Xen is a hypervisor based virtualization technology originating at the University of Cambridge, nowadays developed largely by the company [http://www.xensource.com/ XenSource]. Xen introduced the concept of paravirtualization, which allows for extremely high performance virtualization provided that the guest virtual machine runs a modified operating system kernel.
Xen also supports full virtualization (running unmodified operating systems) on processors with Intel VT or AMD-V technology.
Xen is available in many Linux distributions, however ["lhype"] and ["KVM"] appear to be making more progress at getting merged into the upstream kernel...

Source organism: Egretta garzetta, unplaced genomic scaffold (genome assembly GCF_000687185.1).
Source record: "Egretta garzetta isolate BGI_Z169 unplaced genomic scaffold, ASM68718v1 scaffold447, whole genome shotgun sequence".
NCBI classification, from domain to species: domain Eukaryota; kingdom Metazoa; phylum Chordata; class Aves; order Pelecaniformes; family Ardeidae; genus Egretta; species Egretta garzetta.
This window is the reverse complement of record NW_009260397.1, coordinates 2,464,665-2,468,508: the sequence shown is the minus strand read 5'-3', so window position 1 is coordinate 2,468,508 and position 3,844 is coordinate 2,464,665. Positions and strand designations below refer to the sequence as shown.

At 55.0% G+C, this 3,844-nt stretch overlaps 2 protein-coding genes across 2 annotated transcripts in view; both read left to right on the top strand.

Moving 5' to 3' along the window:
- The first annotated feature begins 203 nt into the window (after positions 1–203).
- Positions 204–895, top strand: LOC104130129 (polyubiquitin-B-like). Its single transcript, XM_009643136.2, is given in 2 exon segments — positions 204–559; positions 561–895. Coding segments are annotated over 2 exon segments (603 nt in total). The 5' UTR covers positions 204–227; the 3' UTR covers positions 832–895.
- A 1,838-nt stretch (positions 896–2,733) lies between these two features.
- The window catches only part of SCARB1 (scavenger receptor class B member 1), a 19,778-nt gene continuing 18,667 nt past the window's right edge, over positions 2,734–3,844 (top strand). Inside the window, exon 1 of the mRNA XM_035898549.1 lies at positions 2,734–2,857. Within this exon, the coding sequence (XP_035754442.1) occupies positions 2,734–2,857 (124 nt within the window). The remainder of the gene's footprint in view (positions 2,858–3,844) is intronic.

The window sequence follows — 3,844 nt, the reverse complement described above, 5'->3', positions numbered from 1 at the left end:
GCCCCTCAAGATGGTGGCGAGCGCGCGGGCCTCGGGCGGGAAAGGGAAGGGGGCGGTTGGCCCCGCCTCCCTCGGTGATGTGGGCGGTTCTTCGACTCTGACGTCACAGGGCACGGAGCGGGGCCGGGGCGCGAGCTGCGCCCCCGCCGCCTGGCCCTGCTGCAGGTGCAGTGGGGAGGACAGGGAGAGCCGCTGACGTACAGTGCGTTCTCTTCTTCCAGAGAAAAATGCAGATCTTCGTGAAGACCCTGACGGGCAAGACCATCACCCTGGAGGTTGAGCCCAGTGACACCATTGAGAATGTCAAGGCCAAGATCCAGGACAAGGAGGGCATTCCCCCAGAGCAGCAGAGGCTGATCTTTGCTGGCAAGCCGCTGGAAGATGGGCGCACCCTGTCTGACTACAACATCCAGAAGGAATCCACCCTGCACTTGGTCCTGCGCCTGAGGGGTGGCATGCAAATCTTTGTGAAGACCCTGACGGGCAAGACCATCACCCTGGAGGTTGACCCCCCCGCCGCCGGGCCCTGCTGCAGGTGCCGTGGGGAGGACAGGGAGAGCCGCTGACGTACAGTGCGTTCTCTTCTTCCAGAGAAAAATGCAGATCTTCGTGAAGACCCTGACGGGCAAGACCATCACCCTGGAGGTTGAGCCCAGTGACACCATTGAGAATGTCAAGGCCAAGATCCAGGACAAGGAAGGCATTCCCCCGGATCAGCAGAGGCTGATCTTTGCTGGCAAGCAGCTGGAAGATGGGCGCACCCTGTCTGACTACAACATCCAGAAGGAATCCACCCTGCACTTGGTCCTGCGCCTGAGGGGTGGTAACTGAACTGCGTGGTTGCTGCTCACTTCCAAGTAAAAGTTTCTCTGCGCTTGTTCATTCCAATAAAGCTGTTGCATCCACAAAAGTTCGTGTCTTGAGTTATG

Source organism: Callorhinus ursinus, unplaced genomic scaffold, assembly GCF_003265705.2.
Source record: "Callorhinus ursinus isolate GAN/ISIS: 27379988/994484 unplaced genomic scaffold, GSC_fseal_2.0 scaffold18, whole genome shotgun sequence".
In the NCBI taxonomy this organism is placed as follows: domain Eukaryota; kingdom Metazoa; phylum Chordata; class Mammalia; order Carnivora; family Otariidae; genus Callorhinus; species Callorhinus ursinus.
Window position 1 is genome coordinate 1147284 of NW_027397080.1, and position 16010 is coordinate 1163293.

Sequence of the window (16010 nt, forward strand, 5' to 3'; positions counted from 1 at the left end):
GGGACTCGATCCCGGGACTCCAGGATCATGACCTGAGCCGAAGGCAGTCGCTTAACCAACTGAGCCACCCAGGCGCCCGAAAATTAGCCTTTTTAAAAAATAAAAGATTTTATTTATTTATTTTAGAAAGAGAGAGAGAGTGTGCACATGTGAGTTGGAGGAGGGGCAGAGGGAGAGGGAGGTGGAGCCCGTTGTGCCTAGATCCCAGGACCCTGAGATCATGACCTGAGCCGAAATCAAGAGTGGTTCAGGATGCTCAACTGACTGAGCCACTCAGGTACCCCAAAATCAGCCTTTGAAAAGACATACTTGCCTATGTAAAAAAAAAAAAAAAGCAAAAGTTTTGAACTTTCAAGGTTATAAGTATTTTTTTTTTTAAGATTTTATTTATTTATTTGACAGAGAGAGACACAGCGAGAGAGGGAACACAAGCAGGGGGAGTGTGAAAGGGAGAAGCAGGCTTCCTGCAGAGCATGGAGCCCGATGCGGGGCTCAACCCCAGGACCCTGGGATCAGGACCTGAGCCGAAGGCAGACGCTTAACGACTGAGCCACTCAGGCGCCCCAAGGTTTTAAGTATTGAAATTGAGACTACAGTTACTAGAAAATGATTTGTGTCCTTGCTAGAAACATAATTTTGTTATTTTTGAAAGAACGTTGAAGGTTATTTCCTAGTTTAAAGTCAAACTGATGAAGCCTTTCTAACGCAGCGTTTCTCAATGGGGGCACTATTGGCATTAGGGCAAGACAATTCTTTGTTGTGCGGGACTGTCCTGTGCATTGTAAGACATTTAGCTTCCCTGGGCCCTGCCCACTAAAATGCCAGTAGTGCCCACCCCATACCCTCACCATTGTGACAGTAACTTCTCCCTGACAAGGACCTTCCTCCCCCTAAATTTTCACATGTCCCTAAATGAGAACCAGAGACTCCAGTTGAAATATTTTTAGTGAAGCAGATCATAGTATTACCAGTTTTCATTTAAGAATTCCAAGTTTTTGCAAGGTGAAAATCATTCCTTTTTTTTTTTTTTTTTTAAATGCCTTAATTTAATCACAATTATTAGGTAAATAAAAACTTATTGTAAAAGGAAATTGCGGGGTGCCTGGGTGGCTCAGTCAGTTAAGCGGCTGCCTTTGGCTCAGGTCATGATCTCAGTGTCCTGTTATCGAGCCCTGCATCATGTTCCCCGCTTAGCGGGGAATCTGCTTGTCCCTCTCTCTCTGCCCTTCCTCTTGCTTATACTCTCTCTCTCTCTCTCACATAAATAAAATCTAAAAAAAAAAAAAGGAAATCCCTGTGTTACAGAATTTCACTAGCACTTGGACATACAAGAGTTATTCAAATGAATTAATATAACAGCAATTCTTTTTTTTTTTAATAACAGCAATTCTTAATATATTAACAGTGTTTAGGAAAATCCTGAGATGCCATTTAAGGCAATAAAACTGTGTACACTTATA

How to use [:XenWifiNetwork:Xen with a mobile network], for example on a laptop.
[https://virt.108.redhat.com/articles/2007/01/15/xen-guest-installation.pdf Lab 1: Xen Guest Installation (PDF)] - Learn how to install RHEL3, RHEL4 and RHEL5 beta 2 and WinXP on Xen
[https://virt.108.redhat.com/articles/2007/01/15/xen-live-migration.pdf Lab 2: Live Migration (PDF)] - Want to move an executing workload from one node to another? Here's how.
[https://virt.108.redhat.com/docs/ETXenVirtQuickRef.pdf Xen virtualization commands, at a glance. (PDF)]
[http://jailtime.org/ Jailtime] a site with many different Xen guest images.